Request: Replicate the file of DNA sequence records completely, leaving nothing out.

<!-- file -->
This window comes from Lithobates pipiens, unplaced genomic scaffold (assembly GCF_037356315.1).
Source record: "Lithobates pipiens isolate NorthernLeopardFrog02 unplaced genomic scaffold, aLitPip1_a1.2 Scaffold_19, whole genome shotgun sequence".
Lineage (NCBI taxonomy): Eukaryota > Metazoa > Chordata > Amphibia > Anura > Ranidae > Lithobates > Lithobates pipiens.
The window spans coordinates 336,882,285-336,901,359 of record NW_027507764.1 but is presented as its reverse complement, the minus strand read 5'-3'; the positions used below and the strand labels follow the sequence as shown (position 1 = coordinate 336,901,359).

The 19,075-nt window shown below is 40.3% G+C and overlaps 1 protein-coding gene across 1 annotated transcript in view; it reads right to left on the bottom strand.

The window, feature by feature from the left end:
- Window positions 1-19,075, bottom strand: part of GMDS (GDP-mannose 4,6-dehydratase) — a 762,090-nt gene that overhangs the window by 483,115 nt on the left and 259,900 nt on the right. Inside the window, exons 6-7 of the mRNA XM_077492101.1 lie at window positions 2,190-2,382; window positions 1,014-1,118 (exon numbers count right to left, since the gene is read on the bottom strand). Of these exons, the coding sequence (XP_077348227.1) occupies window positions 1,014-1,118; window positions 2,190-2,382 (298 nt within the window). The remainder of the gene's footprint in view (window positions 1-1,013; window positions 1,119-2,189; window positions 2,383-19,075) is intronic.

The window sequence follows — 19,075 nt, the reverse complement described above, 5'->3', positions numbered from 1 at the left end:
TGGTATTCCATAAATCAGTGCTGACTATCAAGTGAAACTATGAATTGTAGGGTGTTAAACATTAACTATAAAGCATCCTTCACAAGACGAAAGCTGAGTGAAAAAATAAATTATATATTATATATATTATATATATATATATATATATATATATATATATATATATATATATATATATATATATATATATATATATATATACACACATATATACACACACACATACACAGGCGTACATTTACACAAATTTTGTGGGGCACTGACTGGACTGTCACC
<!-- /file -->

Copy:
This window comes from Lithobates pipiens, unplaced genomic scaffold (assembly GCF_037356315.1).
Source record: "Lithobates pipiens isolate NorthernLeopardFrog02 unplaced genomic scaffold, aLitPip1_a1.2 Scaffold_19, whole genome shotgun sequence".
Lineage (NCBI taxonomy): Eukaryota > Metazoa > Chordata > Amphibia > Anura > Ranidae > Lithobates > Lithobates pipiens.
The window spans coordinates 336,882,285-336,901,359 of record NW_027507764.1 but is presented as its reverse complement, the minus strand read 5'-3'; the positions used below and the strand labels follow the sequence as shown (position 1 = coordinate 336,901,359).

The 19,075-nt window shown below is 40.3% G+C and overlaps 1 protein-coding gene across 1 annotated transcript in view; it reads right to left on the bottom strand.

The window, feature by feature from the left end:
- Window positions 1-19,075, bottom strand: part of GMDS (GDP-mannose 4,6-dehydratase) — a 762,090-nt gene that overhangs the window by 483,115 nt on the left and 259,900 nt on the right. Inside the window, exons 6-7 of the mRNA XM_077492101.1 lie at window positions 2,190-2,382; window positions 1,014-1,118 (exon numbers count right to left, since the gene is read on the bottom strand). Of these exons, the coding sequence (XP_077348227.1) occupies window positions 1,014-1,118; window positions 2,190-2,382 (298 nt within the window). The remainder of the gene's footprint in view (window positions 1-1,013; window positions 1,119-2,189; window positions 2,383-19,075) is intronic.

The window sequence follows — 19,075 nt, the reverse complement described above, 5'->3', positions numbered from 1 at the left end:
TGGTATTCCATAAATCAGTGCTGACTATCAAGTGAAACTATGAATTGTAGGGTGTTAAACATTAACTATAAAGCATCCTTCACAAGACGAAAGCTGAGTGAAAAAATAAATTATATATTATATATATTATATATATATATATATATATATATATATATATATATATATATATATATATATATATATATATATATATATATACACACATATATACACACACACATACACAGGCGTACATTTACACAAATTTTGTGGGGCACTGACTGGACTGTCACC